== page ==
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Lawyer explains what constitutes 'operational reasons' in new industrial relations legislation; minister says that courts will decide whether an employer is justified in dismissing an employee for 'operational reasons'

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Thursday 23 March 2006

Lawyer explains what constitutes 'operational reasons' in new industrial relations legislation; minister says that courts will decide whether an empl oyer is justified in dismissing an employee for 'operational reasons'


MARK COLVIN: The Federal Government is denying union claims that its new workplace laws effectively abolish unfair dismissal protection for all Australian workers. 


It was always clear
that companies with fewer than 100 employees would be exempt from unfair dismissal laws, but it's now been revealed that larger companies will be able to dismiss workers for what are called "operational reasons". 


Defending the change, the Workplace Relations Minister Kevin Andrews says workers will have the right to challenge their sacking in the Industrial Relations Commission. 


But a leading legal consultancy firm says it's a "catch all" provision, which leaves workers with far less protection that they currently have. 


Jean Kennedy reports. 


JEAN KENNEDY: In the lead up to next Monday's official start to the new Federal workplace relations laws, the legal workplace consultancy firm Fisher Cartwright Berriman, has been briefing businesses on what they mean. 


It told an audience of several hundred business leaders at a breakfast briefing in Sydney that one provision under the laws allows employees to be dismissed for "operational reasons", describing it as a catch all which had slipped under the radar. 


While companies with fewer than 100 employees are already exempt from unfair dismissal laws, the loophole for getting rid of workers at big corporations is news to most. 


Campbell Fisher is the Managing Partner of Fisher Cartwright Berriman and says the firm stands by its assessment of the contentious provision. 


CAMPBELL FISHER: When you have a look at the definition in the legislation, I think its breath will give rise to quite a number of circumstances where employees will be dismissed from employment, and unable to challenge it through an unfair dismissal, unless they can establish that it wasn't a bona fide operational reason.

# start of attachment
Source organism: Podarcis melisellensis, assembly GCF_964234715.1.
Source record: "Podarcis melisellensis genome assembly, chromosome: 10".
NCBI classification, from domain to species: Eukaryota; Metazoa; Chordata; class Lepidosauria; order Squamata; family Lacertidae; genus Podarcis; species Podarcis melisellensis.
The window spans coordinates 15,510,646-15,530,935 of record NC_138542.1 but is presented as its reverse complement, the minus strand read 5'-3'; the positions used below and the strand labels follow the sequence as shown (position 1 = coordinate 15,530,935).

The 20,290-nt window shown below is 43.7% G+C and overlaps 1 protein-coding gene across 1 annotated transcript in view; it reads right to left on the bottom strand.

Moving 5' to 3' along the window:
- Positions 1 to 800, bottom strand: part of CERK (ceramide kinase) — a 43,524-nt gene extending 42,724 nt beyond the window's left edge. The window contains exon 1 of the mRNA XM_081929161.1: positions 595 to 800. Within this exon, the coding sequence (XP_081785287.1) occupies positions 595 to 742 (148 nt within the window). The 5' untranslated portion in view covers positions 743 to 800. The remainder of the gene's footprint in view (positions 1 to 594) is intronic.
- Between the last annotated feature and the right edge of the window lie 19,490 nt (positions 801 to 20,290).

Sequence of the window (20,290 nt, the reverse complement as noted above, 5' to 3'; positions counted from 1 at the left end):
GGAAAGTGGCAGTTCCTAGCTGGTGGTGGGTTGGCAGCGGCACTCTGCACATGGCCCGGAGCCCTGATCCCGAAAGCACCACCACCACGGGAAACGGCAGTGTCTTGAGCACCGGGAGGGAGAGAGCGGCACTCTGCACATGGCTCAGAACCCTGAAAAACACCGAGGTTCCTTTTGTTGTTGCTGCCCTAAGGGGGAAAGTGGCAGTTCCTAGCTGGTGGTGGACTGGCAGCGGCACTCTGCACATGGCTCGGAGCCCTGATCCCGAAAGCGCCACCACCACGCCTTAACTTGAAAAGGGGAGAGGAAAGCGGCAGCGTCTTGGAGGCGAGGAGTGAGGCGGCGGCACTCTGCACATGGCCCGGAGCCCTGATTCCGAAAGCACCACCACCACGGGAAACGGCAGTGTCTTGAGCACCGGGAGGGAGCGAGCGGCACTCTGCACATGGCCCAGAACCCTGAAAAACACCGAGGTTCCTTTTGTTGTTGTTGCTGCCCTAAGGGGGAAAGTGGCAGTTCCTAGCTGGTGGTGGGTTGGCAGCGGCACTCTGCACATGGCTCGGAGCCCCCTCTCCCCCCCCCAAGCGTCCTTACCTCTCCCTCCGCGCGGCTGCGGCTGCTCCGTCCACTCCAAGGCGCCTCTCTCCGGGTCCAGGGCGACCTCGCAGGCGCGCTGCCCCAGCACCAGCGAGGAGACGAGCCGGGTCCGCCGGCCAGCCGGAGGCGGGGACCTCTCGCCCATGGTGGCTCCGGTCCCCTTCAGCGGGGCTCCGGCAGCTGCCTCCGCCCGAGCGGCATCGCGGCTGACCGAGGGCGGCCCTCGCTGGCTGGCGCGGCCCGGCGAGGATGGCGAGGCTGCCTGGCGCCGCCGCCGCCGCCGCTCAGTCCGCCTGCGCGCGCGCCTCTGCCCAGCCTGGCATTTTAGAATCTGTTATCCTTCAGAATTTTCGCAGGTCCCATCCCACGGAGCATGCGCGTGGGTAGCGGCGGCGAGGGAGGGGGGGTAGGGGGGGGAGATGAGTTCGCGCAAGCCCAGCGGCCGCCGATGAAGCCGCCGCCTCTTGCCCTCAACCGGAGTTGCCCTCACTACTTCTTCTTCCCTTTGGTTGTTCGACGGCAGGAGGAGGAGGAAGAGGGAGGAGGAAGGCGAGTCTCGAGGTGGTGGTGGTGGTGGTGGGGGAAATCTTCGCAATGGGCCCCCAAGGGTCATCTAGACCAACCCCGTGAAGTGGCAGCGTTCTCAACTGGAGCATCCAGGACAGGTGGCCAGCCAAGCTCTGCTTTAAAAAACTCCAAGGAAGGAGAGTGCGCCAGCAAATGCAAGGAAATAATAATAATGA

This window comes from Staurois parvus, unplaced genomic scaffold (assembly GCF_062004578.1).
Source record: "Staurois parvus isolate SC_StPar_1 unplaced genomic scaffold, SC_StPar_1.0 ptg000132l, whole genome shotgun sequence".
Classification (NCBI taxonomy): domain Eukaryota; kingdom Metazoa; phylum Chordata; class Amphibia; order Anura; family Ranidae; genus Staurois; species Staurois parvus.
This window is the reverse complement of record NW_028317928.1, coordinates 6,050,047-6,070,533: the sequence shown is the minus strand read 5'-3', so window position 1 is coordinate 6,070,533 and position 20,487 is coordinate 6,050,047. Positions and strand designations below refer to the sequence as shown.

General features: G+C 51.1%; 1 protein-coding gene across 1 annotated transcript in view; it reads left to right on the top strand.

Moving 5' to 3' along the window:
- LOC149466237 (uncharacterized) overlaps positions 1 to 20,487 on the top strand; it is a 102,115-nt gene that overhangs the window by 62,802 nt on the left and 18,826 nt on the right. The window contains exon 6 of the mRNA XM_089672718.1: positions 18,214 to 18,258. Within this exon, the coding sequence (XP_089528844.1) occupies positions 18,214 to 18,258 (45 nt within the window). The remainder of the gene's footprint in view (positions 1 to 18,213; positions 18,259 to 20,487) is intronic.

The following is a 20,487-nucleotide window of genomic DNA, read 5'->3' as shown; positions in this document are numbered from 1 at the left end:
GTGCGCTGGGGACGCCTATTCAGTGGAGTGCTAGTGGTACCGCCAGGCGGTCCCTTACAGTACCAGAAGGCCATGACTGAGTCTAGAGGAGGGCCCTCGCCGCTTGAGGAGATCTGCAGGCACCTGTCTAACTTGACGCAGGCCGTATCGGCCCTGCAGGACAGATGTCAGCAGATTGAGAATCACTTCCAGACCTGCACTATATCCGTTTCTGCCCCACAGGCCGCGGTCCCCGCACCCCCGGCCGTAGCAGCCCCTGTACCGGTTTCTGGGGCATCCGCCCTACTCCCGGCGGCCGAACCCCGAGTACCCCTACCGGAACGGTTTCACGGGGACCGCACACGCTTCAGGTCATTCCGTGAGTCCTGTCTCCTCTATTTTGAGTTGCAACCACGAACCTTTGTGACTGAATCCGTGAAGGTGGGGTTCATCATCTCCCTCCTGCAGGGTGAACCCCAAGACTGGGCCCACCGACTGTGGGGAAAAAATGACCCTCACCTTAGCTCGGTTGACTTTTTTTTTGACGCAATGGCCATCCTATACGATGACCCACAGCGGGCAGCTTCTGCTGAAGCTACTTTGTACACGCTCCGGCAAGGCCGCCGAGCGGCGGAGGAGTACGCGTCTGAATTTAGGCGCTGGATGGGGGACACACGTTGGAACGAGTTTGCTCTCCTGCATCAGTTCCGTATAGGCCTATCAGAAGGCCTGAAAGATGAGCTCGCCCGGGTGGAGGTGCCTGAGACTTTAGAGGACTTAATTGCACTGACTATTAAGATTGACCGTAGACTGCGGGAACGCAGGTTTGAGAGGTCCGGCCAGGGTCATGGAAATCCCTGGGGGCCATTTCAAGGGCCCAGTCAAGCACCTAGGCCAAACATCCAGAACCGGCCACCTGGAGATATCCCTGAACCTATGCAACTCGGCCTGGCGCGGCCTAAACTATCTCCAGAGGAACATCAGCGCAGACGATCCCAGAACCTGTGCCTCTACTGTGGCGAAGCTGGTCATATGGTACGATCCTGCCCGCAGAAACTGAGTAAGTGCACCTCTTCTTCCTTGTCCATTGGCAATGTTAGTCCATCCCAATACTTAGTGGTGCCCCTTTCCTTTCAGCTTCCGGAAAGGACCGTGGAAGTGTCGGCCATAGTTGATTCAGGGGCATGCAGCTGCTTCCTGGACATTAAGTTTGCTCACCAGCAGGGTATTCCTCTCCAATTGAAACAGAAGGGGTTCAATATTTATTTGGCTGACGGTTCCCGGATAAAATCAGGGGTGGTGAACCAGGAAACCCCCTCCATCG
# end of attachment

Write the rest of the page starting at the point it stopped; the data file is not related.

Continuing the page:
JEAN KENNEDY: What would constitute a bona fide operational reason? 


CAMPBELL FISHER: A bona fide operational reason is going to go to reasons that relate to economic, technological or structural issues, associated with an employer's undertaking or business. And we probably won't have great clarity on exactly what those words mean until the courts ultimately interpret them. 


JEAN KENNEDY: Well, that sounds like a catch all doesn't it? That's pretty broad. 


CAMPBELL FISHER: It's certainly broad. I think most people when they first heard about it thought that, the kinds of circumstances would be predominately redundancy circumstances, but the legislation doesn't actually talk in terms of redundancy and so we can only assume that the issues which are designed to fall within that definition, are broader than redundancy.  


JEAN KENNEDY: While Mr Fisher's firm usually represents businesses in court, it occasionally represents workers and he believes the overall changes to the system, and certainly this provision, will leave workers worse off. 


CAMPBELL FISHER: There will certainly be a range of employees who will be capable of being dismissed, who today would have a right to challenge that dismissal by accessing unfair dismissal laws, and under the new laws will be denied the right to challenge it through the unfair dismissal laws, and that is certainly a lower social protection.  


JEAN KENNEDY: The National Secretary of the ACTU, Greg Combet, claims the Government is using the clause to achieve its goal of getting rid of unfair dismissal laws across the board. 


GREG COMBET: Well John Howard said he was only going to abolish unfair dismissal protection for the three and half million people employed in businesses with less than a hundred staff.  


And as if that's not bad enough, in fact, in true John Howard fashion, the detail of the laws shows that he has in fact abolished unfair dismissal protection for every Australian worker, because in larger businesses with over 100 staff, all that the employer needs to do is say "look, your sacked and I'm sacking you for operational reasons", and that's it, and you'll have no comeback and no right of appeal. 


JEAN KENNEDY: But the Federal Minister for Employment and Workplace Relations, Kevin Andrews, says workers who've been dismissed for operational reasons, do have the right to appeal through the Industrial Relations Commission. 


KEVIN ANDREWS: And the court will determine whether or not there was an appropriate reason. If, for example, it's a job that no longer exists, but the work that the person was employed to do has finished, well then that would be possibly an operational reason. But it's not a catch all that just allows employers to dismiss anyone.  


JEAN KENNEDY: Unions say that it's highly unfair that workers have to go through the trauma and stress of fighting for their jobs, but Kevin Andrews argues that in the past the commission has mostly ruled in favour of the employee. 


KEVIN ANDREWS: This is a balance, and the way in which we've sought to resolve the balance is to say yes, in some circumstance there may not be an ongoing job. But, by the same token, the onus of proof falls on the employer to show that that's the case, and we think that's a fair balance. 


MARK COLVIN: The Workplace Relations Minister Kevin Andrews ending Jean Kennedy's report.